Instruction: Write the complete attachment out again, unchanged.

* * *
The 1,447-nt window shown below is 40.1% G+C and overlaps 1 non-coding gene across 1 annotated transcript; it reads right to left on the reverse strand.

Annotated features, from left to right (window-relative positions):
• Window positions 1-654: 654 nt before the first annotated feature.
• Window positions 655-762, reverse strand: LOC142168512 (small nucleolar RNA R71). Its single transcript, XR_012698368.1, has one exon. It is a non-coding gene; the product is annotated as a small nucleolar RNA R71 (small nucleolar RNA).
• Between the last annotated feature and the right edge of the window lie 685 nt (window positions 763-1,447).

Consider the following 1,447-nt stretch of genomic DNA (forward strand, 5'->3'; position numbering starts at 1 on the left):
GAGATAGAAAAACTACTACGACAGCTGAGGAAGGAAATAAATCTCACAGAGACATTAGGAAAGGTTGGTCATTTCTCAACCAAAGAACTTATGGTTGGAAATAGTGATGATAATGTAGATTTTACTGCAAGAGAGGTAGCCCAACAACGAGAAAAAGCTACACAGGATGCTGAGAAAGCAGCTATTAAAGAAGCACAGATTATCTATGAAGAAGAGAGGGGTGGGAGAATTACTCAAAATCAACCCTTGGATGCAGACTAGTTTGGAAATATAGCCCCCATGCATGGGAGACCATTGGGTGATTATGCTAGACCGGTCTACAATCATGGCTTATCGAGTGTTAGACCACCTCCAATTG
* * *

The 1,447-nt window shown below is 40.1% G+C and overlaps 1 non-coding gene across 1 annotated transcript; it reads right to left on the reverse strand.

Annotated features, from left to right (window-relative positions):
• Window positions 1-654: 654 nt before the first annotated feature.
• Window positions 655-762, reverse strand: LOC142168512 (small nucleolar RNA R71). Its single transcript, XR_012698368.1, has one exon. It is a non-coding gene; the product is annotated as a small nucleolar RNA R71 (small nucleolar RNA).
• Between the last annotated feature and the right edge of the window lie 685 nt (window positions 763-1,447).

Consider the following 1,447-nt stretch of genomic DNA (forward strand, 5'->3'; position numbering starts at 1 on the left):
GAGATAGAAAAACTACTACGACAGCTGAGGAAGGAAATAAATCTCACAGAGACATTAGGAAAGGTTGGTCATTTCTCAACCAAAGAACTTATGGTTGGAAATAGTGATGATAATGTAGATTTTACTGCAAGAGAGGTAGCCCAACAACGAGAAAAAGCTACACAGGATGCTGAGAAAGCAGCTATTAAAGAAGCACAGATTATCTATGAAGAAGAGAGGGGTGGGAGAATTACTCAAAATCAACCCTTGGATGCAGACTAGTTTGGAAATATAGCCCCCATGCATGGGAGACCATTGGGTGATTATGCTAGACCGGTCTACAATCATGGCTTATCGAGTGTTAGACCACCTCCAATTG